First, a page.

K iev, Ukraine ... [ANN] Two congregations of "Reformed" Adventists reunited with the Seventh-day Adventist Church denomination in the Ukraine. The Reform
ed group split from the Adventist Church in 1928, and has existed separately since.

In ceremonies on October 12 and November 15, the Reformed churches of the Danube River in Nikopol and Pervomaisk united with the local Adventist churches, reports Barbara Huff, Administrative Assistant for Development at the Adventist Church’s Euro-A
sia Division Headquarters in Moscow, Russia.

"The first step toward reuniting was holding seminars with the Reformed pastors," says Huff. "Another significant step came about when an Adventist woman married a Reformed pastor. He changed his previous views and was influential in teachi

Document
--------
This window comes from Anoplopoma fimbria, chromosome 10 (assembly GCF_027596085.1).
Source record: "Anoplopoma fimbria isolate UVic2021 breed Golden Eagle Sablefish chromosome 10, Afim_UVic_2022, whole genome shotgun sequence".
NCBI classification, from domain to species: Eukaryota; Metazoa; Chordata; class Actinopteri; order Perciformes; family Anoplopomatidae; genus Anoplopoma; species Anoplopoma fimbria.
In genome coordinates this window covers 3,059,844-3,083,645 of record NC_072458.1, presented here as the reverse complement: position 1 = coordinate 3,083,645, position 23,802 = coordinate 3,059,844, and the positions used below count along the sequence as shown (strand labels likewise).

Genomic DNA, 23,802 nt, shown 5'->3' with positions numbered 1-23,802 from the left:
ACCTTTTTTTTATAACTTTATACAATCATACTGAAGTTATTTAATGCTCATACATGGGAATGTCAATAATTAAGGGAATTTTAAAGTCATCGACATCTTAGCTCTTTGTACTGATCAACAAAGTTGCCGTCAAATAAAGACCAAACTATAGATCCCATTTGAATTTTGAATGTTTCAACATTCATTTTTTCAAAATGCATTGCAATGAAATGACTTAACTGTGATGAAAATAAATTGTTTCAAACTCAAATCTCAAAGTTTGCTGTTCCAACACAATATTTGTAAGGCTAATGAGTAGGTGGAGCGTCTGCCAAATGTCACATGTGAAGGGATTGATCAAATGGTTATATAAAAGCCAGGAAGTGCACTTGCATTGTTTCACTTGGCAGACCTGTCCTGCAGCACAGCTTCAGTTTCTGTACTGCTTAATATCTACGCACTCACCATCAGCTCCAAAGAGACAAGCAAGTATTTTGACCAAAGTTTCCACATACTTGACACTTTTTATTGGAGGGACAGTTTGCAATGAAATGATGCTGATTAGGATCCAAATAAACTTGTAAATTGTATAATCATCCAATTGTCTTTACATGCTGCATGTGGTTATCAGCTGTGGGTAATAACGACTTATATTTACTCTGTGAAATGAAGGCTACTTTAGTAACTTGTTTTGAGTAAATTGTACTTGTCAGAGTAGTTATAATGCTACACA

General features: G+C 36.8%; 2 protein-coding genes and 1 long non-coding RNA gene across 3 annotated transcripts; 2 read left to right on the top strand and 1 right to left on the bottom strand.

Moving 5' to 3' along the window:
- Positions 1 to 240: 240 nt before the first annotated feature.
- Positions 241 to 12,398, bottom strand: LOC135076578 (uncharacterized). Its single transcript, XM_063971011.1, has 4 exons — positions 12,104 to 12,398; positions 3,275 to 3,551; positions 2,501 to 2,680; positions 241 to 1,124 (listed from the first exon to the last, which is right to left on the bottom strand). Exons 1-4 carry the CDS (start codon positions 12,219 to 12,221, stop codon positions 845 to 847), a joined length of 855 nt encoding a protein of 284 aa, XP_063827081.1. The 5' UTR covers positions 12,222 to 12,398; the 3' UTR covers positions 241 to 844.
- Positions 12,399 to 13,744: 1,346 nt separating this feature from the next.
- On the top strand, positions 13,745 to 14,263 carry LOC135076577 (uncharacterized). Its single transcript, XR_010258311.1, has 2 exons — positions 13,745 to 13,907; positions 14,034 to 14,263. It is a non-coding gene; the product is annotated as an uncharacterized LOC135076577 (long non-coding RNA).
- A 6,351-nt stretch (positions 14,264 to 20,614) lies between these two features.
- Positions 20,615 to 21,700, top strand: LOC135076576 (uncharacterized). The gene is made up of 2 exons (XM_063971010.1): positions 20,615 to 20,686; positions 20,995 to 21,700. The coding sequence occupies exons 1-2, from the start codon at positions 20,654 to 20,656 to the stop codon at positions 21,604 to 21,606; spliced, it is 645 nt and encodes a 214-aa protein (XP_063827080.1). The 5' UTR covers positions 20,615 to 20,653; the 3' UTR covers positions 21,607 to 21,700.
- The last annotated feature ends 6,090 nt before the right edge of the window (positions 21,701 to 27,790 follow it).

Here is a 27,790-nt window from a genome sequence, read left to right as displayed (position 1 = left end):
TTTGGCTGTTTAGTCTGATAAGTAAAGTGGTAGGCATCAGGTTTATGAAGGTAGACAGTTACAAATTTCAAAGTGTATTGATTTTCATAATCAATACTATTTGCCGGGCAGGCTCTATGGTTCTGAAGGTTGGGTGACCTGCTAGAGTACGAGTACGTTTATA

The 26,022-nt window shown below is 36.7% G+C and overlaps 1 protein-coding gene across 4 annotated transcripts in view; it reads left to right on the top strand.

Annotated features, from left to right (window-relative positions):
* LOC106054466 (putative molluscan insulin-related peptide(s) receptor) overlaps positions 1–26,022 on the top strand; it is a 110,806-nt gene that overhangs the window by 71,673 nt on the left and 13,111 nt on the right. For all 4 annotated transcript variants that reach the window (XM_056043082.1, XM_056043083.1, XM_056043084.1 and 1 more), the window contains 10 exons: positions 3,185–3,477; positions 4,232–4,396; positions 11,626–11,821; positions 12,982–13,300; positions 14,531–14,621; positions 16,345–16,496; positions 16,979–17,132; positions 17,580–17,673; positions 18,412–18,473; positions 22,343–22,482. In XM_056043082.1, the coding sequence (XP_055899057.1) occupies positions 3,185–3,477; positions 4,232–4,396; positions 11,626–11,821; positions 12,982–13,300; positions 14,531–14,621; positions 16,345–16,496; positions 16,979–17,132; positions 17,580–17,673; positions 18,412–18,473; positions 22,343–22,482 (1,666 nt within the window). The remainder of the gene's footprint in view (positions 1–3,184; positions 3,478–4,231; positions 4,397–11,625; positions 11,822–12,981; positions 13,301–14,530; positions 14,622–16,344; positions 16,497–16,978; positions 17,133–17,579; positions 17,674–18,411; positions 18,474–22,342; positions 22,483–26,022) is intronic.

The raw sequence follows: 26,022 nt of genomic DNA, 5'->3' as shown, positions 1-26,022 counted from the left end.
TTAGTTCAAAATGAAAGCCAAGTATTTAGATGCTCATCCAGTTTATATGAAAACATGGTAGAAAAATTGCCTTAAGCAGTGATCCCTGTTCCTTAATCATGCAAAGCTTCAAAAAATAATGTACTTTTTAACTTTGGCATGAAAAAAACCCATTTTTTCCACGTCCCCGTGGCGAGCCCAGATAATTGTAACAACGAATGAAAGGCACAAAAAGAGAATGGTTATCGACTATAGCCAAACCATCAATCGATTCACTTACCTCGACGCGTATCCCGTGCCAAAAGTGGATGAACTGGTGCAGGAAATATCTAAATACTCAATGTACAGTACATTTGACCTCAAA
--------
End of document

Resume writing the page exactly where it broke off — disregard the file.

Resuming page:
ng others."

The two church organizations do not differ widely on points of doctrine, reports Huff, though their lifestyle is more conservative.

Commenting on the service of reuniting, Vladimir Prolinsky, Global Mission director for the Adventist Ukrainian Union, spoke of the positive atmosphere.

"Something especially touching happened on that day," said Prolinsky. "Members of the two churches that had opposed each other in the past promised to serve God together, to support unity and to develop a spirit of tolerance and understandi
ng. People felt a heavenly atmosphere that day."

Reformed Adventists from Belgorod-Dnstrovsk have already expressed their desire to unite with the Adventist Church, and there has been dialogue with three other Reformed groups, reports Huff. [Jonathan Gallagher]

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